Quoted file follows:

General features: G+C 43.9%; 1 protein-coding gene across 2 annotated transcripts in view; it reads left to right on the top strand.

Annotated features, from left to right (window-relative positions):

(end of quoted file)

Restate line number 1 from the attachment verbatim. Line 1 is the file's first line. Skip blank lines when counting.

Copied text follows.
General features: G+C 43.9%; 1 protein-coding gene across 2 annotated transcripts in view; it reads left to right on the top strand.